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Brexit: what export controls impacts are we seeing so far and what can we expect?

1. Dual Use Goods

When the UK became a 'third country' according to European Union (‘EU’) law, licence-free movement of dual-use goods to and from the EU ceased to apply. The immediate impact was mitigated by the introduction of a number of new authorisations and the UK Export Control Joint Unit ('ECJU') has published extensive guidance on exporting controlled and dual-use items after Brexit.

Immediate issues were addressed through a series of new/updated authorisations, as follows:

  • The UK introduced an Open General Export Licence (OGEL) to authorise exports from the UK to the EU;
  • The EU updated the Union General Export Authorisations (UGEAs), to include the UK in its list of 'friendly' countries (alongside the likes of Australia, Canada and New Zealand); allowing for the export of all but the most sensitive items.
  • For exports from the UK to the UGEA countries, UK legislation recognised 'retained GEAs' (rGEA) as a new version of the UGEA (which resulted in the issuance of new licence registrations numbers, for the retained GEA licences). Retained GEAs permit exports from Great Britain and exporters from Great Britain should check their new licence registration number and ensure it is visible on any export documentation.

However, while these changes might be regarded as largely administrative, there is potential for divergence between the UK and EU Dual-Use Regulation, even in the short term. The EU intends to issue in the near future an update of the EU dual use regulation ( Council Regulation (EC) No 428/2009 of 5 May 2009 ), which has a number of changes.

The most striking feature of the new EU Regulation is the strengthening of catch-all end use controls, to cover items not necessarily on the dual-use lists, used for cyber surveillance involved in internal repression or breaches of human rights law. Furthermore, end use controls for brokering and technical assistance will now cover, in addition to weapons of mass destruction items, items with a military end use in states subject to embargo. Efforts have also been made to improve speed of response, flexibility and reduce the bureaucratic burden on exporters, including two new UGEAs, covering intra-group exports of software and technology, and encryption. Therefore, unless the UK regulation is similarly amended, the two sets of regulations will be out of step. It is not yet clear what position the British government will take on this issue.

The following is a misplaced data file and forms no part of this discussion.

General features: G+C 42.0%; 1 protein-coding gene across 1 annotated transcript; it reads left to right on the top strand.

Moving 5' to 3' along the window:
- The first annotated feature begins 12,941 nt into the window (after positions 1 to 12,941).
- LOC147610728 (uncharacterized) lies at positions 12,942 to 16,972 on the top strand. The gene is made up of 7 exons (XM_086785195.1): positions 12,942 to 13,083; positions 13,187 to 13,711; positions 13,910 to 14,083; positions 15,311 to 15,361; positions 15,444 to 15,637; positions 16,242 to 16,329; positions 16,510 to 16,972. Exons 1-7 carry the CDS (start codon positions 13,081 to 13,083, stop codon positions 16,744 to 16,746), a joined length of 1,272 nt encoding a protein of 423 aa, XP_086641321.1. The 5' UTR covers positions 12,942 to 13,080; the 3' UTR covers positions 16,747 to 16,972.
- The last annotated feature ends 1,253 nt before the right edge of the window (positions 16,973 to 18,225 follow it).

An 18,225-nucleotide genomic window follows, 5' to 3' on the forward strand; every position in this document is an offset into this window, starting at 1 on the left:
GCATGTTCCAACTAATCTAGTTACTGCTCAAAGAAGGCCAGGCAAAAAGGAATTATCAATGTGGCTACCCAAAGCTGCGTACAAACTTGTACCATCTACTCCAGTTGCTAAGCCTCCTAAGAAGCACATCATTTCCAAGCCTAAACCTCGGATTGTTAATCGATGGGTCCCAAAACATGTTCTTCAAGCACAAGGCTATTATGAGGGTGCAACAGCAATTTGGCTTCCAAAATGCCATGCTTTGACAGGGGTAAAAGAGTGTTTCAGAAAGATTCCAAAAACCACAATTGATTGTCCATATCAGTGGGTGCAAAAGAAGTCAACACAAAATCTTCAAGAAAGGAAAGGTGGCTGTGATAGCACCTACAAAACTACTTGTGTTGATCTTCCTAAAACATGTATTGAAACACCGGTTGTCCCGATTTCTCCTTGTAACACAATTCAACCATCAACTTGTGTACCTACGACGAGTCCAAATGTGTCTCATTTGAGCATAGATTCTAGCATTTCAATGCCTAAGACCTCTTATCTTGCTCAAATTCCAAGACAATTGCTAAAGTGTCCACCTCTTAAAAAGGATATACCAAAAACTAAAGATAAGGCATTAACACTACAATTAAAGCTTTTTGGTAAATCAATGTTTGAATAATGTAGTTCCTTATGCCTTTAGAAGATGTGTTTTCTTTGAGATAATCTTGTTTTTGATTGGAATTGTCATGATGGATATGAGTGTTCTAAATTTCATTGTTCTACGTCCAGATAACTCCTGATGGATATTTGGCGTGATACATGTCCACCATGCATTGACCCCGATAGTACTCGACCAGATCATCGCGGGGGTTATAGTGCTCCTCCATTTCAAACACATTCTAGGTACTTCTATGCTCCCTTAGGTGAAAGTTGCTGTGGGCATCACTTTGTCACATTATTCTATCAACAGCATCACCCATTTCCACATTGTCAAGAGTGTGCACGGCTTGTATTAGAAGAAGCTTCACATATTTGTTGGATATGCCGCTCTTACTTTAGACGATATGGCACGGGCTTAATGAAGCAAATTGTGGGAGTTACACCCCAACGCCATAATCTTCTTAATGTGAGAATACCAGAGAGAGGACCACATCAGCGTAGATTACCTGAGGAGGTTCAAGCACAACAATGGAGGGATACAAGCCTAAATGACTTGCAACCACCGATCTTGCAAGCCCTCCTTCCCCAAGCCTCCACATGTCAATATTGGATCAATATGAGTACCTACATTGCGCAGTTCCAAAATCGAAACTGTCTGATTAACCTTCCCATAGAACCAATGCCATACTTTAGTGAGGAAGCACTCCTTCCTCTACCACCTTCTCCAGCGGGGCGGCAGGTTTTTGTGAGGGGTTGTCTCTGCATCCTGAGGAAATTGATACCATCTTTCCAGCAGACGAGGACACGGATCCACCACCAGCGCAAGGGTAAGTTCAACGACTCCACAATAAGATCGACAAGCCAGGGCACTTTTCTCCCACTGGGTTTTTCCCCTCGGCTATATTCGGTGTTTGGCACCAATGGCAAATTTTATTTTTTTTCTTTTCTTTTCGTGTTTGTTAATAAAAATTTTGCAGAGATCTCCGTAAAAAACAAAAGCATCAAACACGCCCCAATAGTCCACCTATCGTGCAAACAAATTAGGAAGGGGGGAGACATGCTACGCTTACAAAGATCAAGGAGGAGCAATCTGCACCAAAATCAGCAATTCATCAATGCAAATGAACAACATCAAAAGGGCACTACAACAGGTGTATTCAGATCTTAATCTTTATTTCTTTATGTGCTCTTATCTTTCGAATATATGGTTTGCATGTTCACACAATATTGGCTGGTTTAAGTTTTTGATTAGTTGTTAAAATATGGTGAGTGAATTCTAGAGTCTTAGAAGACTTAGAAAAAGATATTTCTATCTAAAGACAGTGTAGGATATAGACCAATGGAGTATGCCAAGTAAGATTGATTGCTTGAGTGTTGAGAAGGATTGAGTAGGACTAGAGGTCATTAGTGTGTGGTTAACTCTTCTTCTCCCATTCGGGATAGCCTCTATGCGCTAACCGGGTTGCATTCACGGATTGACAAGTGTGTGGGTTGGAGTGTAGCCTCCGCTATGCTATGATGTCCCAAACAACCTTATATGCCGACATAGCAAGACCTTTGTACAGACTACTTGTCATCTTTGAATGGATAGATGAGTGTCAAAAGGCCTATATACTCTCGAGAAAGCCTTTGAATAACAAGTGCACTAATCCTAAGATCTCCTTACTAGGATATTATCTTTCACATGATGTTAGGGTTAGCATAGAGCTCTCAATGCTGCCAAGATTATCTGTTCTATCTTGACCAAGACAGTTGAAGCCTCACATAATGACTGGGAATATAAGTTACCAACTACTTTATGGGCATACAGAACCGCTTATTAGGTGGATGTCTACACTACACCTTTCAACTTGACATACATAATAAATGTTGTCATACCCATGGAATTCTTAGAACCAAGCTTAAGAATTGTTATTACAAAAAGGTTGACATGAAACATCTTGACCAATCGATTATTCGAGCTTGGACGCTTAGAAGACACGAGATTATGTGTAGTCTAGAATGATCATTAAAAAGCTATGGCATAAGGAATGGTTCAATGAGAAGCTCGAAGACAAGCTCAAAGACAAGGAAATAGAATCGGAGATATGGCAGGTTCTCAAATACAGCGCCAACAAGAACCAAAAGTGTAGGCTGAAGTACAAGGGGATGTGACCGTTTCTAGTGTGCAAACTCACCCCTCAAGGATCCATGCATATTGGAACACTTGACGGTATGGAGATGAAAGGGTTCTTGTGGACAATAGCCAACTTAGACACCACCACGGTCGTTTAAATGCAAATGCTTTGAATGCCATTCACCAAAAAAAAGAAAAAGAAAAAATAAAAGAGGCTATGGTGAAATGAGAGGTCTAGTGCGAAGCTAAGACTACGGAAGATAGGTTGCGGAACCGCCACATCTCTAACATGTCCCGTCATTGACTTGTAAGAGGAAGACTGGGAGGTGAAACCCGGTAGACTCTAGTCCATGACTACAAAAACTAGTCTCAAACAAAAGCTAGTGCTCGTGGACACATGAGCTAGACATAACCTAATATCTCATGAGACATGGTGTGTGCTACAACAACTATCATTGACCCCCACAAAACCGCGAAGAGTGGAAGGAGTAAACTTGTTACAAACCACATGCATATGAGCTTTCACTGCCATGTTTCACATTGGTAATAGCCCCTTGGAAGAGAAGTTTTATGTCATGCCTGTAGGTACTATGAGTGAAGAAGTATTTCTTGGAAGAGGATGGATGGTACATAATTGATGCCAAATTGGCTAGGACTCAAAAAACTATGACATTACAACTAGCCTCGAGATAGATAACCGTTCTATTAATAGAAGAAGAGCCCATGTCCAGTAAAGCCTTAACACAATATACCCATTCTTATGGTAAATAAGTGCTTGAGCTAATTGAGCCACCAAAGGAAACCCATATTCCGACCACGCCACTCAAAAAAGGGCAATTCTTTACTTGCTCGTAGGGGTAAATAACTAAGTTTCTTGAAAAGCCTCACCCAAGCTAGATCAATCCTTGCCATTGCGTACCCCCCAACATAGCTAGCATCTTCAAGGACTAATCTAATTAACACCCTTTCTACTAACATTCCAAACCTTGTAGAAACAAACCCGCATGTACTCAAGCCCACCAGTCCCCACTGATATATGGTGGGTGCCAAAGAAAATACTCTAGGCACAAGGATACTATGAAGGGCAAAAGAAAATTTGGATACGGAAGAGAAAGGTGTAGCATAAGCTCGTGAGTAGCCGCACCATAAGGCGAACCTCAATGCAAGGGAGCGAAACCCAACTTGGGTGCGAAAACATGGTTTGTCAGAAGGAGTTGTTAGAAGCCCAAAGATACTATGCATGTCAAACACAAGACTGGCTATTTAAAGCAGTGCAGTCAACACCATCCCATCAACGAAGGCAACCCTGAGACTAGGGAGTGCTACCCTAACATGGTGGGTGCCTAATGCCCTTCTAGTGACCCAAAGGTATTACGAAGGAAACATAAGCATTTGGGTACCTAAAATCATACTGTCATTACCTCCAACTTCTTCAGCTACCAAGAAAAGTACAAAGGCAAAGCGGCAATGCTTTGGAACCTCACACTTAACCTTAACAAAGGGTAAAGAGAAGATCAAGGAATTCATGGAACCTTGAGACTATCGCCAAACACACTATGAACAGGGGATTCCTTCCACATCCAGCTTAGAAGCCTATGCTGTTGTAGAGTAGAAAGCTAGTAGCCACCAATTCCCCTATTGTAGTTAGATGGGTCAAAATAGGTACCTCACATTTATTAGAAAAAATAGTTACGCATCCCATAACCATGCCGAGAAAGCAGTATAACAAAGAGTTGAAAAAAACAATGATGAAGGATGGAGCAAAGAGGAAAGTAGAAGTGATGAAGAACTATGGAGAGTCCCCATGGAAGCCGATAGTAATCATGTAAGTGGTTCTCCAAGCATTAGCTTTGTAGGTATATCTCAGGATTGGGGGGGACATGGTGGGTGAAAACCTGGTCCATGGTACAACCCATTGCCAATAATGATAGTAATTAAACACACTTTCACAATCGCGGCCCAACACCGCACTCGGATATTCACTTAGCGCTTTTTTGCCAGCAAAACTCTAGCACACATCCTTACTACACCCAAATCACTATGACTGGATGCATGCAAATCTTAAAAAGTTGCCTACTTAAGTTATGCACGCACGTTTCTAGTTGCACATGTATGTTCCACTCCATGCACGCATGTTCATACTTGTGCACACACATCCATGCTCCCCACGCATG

2. Military Goods

Although in principle, licensing requirements for military goods, to and from the EU, remain largely unchanged, EU Member State military goods import and export regulations sometimes treat transactions with non- EU countries differently from those with other EU Member States. Failure to verify this can lead to complications and delays. In practice, we are seeing some companies experience delays arising from the fact that some EU countries (e.g. France and Italy) apply different rules for military transactions from EU and non-EU countries. For example, a demand for proof that UK companies are approved military exporters, or requesting an import licence for sensitive goods.

Northern Ireland

Currently, there are no immediate changes to export licensing requirements for dual-use items moving between Northern Ireland and Great Britain, and between Northern Ireland and the EU. Under the Northern Ireland protocol, Northern Ireland will continue to be treated as if it was part of the EU for export control purposes and licences will not be required to authorise the movement of dual-use goods between the EU and Northern Ireland . UGEAs will remain valid for exports from Northern Ireland. The new EU dual use regulation update will apply to exports from Northern Ireland (see guidance for further information)


Any exporters dealing with destinations that are subject to an arms embargo should refer to the relevant sanctions regulations under the Sanctions and Anti-Money Laundering Act 2018. There are no immediate substantive changes to embargoes imposed by the UK, but exporters are warned to check the new regulations carefully since differences in the language of the UK regulations may lead to differences in application. In any event, UK embargoes may differ from EU embargoes over time as the UK is no longer part of the EU embargo regime.

Support with UK Export Compliance

For support with compliance with national and international export controls, please contact our Regulatory Risk team members:

  • Stacey Winters is a Partner in Deloitte’s Risk Advisory Practice
  • Julia Bell is a Director in Deloitte’s Risk Advisory Practice
  • Serena Helate is a Consultant in Deloitte’s Risk Advisory Practice

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